Elephant Tails Tell Tale of Diet, Migration

Elephant tail hair reveals diet and migration patterns. (Image credit: George Wittemyer.)

By plucking hairs from elephant tails, scientists have determined just what the pachyderms like to eat.

Researchers combined this dietary information with tracking data from Global Positioning System (GPS) collars to show that an elephant's diet changes as it migrates.

Different plants produce different ratios of carbon isotopes, which accumulate in an animal's body—particularly in hair. The isotope ratio of an animal's hair can therefore reveal what it has consumed.

In tropical regions, trees and shrubs undergo one type of "carbon fixation" during photosynthesis and produce a different ratio of carbon isotopes than grasses and crop plants.

As elephants digest these plants, some of the isotopes end up in their foot-long tail hairs. About half the total isotopes in each hair comes from the food the elephants ate the day before, said study author Thure Cerling of the University of Utah.

"The other half is the long term average diet," Cerling said. "It's like a tape recorder—it's locked in and doesn't change after that."

By coupling the data from the tail hairs of seven African elephants with two years worth of tracking information from GPS collars, Cerling and his colleagues showed that the main focus of the elephants' diets changed as they moved around.

For the first month of each of the year's two rainy seasons, the elephants—of which six of the seven lived in the Samburu National Reserve in Kenya—munched mainly on grasses.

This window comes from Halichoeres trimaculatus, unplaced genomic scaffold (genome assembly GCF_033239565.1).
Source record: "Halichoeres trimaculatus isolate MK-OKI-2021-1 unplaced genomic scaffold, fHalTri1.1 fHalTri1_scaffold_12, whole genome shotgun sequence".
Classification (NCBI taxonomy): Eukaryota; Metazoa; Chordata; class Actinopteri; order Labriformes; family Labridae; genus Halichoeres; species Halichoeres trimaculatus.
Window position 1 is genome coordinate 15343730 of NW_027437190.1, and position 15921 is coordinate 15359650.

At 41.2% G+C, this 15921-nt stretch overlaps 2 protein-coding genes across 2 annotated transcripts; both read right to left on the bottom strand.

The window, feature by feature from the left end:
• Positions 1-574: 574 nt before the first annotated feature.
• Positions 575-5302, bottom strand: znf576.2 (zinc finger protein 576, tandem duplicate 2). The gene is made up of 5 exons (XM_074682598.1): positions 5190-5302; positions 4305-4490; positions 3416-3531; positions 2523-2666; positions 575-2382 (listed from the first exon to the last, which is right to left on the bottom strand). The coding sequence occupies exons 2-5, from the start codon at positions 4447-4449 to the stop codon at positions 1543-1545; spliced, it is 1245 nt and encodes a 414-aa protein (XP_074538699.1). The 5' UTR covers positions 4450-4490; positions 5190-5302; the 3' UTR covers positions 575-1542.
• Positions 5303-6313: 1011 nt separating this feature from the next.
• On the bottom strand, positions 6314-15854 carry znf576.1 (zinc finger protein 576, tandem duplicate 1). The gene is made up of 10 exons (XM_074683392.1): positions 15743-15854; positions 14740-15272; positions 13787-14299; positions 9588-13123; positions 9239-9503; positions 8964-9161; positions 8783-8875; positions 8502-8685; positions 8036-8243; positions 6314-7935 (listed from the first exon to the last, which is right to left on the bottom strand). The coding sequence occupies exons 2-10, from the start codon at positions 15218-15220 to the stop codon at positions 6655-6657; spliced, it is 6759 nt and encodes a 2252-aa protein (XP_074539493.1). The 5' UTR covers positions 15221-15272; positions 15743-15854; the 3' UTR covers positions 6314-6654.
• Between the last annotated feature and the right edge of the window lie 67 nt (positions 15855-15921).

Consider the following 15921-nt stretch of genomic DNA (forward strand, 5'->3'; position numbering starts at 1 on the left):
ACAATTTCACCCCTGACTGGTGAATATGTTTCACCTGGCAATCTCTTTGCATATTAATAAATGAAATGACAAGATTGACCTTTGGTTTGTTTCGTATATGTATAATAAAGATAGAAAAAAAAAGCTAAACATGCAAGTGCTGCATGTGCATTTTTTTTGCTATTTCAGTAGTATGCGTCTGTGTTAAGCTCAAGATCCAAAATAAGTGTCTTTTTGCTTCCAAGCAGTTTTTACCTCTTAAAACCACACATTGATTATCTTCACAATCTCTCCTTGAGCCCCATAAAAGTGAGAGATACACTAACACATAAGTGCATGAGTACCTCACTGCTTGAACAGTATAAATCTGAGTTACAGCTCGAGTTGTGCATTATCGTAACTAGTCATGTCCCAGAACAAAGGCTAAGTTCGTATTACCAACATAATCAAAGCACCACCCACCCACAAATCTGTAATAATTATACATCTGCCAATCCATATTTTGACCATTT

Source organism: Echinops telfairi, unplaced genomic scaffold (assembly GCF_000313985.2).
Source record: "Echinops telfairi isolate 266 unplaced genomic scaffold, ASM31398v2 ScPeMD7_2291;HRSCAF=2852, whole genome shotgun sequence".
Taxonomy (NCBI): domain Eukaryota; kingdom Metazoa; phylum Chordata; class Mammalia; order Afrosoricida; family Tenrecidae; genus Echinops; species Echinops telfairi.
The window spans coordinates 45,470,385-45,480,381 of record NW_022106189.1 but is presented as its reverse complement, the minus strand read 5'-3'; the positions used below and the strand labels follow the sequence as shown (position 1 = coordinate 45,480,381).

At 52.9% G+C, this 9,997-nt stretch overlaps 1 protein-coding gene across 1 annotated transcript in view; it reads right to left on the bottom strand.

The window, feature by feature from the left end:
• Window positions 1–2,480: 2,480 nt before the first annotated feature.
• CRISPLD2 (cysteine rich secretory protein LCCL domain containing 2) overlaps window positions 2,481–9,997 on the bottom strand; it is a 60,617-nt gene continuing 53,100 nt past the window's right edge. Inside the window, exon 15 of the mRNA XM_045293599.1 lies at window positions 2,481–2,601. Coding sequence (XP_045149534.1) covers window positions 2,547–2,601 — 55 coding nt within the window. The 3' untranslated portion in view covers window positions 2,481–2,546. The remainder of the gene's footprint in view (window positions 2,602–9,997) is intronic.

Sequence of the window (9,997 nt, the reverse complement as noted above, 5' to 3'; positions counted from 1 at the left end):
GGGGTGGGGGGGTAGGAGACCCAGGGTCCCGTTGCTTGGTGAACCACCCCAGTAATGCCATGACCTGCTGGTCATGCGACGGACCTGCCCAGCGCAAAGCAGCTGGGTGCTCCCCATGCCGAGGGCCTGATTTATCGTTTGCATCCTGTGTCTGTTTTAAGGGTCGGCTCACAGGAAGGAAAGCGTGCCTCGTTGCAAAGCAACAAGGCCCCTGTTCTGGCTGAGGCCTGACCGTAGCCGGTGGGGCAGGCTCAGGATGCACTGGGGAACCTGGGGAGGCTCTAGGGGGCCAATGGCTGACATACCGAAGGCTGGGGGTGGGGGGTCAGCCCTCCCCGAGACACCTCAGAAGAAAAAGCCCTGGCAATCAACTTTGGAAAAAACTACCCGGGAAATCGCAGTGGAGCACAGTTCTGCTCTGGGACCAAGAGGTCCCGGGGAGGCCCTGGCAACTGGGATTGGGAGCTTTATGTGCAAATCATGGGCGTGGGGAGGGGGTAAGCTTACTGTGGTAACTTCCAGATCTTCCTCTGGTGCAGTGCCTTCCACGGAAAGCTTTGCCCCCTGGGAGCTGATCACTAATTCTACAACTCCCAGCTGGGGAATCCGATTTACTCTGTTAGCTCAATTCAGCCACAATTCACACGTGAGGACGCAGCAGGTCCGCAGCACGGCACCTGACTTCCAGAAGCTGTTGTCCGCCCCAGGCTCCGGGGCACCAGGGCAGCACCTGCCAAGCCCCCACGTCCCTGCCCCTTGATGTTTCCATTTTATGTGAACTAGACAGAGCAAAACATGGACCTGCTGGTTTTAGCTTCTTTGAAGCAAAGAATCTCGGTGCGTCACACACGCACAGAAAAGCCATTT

During the rest of the year, when it's generally drier and grasses are less plentiful, these elephants moved to other areas in the reserve to dine on trees and shrubs.

The seventh elephant, which was roaming outside the reserve on its own, ranged farther and showed considerably more grasses in its diet than the other six, suggesting it made frequent forays into crop fields.

Crop raiding is a major problem with elephants in both Africa and Asia, and farmers and scientists are trying to keep crop raiding elephants away using chili peppers and sex pheromones.

Determining where elephants roam, and why they go there, could help prevent deadly interactions.

"The human/elephant conflict is that they both want to occupy the same land," Cerling said. "If humans and elephants are going to coexist, you need to know how much space elephants need, and why they move. A lot of them do move, and for some of them, it certainly appears, it could have to do with food."

The research is detailed Jan. 2 in the online journal The Proceedings of the National Academy of Sciences.

Bjorn Carey is the science information officer at Stanford University. He has written and edited for various news outlets, including Live Science's Life's Little Mysteries, Space.com and Popular Science. When it comes to reporting on and explaining wacky science and weird news, Bjorn is your guy. He currently lives in the San Francisco Bay Area with his beautiful son and wife.